After I finished my collegiate judging career, I began as the assistant livestock judging coach at Texas A&M. I will help coach the ‘23 and ‘24 teams while working on my master’s degree in ruminant nutrition. After that I’d like to pursue a doctorate in ruminant nutrition and focus my research on beef cattle sustainability. I would say livestock judging has played a huge role in setting a foundation for my future career, especially the next two years of it. 

What was your favorite thing about being on the team?

Unquestionably, my favorite part was visiting different operations all over the country. The hospitality that each producer showed us throughout my time at Texas A&M solidified in my mind how important our industry is — and the value of the people who make it up.

What was it like to be reserve national champions?

I’ll just be honest, when we were announced as reserve national champions, it was one of the most heartbreaking moments of my life. I was completely crushed. I felt that all my hard work meant nothing because we were second. I am as competitive as they come and so are my teammates and coaches, so I knew the feeling was mutual. I now know that feeling was selfish.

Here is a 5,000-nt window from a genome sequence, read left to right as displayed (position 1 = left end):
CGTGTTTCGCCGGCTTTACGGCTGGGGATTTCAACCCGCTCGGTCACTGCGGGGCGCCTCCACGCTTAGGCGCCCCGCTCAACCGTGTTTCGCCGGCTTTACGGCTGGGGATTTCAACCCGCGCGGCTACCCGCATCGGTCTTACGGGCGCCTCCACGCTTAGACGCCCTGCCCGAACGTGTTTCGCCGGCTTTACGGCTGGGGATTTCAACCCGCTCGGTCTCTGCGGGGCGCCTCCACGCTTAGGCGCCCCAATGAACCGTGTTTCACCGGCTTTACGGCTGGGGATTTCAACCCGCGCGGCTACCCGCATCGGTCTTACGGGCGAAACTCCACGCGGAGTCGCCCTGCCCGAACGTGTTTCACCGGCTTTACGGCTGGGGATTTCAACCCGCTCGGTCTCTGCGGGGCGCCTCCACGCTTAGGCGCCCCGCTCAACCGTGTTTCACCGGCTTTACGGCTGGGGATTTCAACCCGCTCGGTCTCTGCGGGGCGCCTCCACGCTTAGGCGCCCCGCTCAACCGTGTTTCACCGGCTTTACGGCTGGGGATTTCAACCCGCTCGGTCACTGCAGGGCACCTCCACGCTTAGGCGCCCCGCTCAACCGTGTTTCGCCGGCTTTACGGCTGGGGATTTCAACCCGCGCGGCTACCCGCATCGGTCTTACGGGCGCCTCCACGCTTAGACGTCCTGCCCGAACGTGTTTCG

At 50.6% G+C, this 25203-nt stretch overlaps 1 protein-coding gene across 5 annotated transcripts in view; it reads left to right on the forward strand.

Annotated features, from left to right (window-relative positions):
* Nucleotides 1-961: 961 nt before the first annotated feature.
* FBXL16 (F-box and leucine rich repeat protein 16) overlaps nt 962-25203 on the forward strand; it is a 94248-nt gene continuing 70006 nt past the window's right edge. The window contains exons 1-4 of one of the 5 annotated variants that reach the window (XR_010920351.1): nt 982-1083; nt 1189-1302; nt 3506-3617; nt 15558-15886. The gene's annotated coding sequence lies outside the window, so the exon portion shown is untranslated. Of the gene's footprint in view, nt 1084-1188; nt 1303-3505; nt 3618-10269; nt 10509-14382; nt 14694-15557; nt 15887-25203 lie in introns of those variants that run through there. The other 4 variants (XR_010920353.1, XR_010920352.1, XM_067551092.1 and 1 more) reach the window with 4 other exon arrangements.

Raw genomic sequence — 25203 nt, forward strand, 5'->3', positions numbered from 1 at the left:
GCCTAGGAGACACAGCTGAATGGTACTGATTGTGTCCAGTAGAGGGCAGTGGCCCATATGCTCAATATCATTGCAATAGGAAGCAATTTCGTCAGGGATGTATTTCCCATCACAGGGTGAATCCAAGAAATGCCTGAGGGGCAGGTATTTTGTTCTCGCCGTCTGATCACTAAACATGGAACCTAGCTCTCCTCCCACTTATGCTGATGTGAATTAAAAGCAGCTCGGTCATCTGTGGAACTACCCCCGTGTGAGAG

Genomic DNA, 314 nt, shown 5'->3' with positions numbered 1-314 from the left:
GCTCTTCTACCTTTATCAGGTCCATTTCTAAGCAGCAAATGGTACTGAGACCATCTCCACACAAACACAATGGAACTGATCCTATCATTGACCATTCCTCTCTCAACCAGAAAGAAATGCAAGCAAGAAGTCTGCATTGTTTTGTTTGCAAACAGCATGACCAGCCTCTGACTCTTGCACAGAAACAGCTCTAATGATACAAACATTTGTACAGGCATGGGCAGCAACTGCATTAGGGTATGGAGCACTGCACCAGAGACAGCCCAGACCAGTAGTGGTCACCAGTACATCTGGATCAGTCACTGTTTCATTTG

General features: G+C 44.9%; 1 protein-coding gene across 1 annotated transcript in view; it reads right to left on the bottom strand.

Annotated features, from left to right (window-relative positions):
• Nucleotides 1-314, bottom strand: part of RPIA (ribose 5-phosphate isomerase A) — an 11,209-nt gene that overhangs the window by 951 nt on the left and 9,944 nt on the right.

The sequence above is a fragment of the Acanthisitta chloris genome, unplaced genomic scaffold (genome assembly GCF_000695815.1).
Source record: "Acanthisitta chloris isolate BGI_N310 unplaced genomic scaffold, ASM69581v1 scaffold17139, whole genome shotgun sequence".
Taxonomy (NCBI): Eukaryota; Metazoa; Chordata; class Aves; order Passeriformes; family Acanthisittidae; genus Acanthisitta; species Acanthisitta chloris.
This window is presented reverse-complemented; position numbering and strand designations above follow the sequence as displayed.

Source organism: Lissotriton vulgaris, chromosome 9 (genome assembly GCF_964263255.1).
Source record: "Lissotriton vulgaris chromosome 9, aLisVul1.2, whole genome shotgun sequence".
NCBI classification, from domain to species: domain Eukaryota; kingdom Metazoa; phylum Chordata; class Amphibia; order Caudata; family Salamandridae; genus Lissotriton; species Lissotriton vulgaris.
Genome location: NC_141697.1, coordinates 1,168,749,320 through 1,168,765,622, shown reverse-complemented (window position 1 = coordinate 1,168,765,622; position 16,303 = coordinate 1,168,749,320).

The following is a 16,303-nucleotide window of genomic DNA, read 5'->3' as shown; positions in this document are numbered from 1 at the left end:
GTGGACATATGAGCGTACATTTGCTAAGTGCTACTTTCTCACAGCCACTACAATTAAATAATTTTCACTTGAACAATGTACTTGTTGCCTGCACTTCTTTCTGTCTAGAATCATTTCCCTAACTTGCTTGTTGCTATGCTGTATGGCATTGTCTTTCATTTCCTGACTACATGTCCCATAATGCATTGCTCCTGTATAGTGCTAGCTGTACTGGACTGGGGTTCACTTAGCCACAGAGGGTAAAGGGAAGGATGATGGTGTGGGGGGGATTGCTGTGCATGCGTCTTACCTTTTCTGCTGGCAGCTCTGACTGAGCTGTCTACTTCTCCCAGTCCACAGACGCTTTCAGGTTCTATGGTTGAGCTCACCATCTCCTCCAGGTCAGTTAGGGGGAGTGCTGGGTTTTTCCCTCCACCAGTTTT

I know many people would have rejoiced to have been in the position that we were in, but in the moment, I wanted to win more than anything. Out of the 5,000 points that make up a single contest, we were one point away from all of our dreams coming true, so at first it was pretty disappointing.

However, I am a firm believer that everything happens for a reason, and if it doesn’t break you it’s meant to make you stronger. I think that’s exactly what happened. I placed fifth high individually, wrapping up my career with nine top 10 finishes. It meant a lot to be among the best of the best in the country. I was also named an All American, something I’m most proud of. I work hard to maintain my GPA, judge at a high level and still be involved on campus. I feel this award speaks on behalf of what I have accomplished over the last three years. 

What advice would you give to future students interested in joining a collegiate judging team?